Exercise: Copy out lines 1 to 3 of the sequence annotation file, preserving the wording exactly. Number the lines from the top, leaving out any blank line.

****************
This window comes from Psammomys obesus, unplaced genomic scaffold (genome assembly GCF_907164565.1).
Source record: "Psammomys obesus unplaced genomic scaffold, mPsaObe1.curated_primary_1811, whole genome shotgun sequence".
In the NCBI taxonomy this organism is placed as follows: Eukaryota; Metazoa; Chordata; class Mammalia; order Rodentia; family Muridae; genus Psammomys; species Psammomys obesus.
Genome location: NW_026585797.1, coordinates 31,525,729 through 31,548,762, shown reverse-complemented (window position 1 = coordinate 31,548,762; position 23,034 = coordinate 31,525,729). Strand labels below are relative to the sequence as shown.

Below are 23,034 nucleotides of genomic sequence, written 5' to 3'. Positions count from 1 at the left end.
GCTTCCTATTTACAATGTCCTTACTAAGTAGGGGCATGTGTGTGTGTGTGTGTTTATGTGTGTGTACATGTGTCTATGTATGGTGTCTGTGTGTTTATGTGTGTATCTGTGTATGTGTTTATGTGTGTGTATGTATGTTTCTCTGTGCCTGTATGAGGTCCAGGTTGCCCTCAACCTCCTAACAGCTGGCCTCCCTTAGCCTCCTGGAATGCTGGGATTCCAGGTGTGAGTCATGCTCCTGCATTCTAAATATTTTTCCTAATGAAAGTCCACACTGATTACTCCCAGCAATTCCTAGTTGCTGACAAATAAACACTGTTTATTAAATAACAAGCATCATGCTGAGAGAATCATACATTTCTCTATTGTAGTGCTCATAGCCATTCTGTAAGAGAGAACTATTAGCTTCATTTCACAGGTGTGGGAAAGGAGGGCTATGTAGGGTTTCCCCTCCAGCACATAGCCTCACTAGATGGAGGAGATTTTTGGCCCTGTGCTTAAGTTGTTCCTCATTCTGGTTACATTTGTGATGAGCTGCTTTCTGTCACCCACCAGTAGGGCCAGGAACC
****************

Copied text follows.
This window comes from Psammomys obesus, unplaced genomic scaffold (genome assembly GCF_907164565.1).
Source record: "Psammomys obesus unplaced genomic scaffold, mPsaObe1.curated_primary_1811, whole genome shotgun sequence".
In the NCBI taxonomy this organism is placed as follows: Eukaryota; Metazoa; Chordata; class Mammalia; order Rodentia; family Muridae; genus Psammomys; species Psammomys obesus.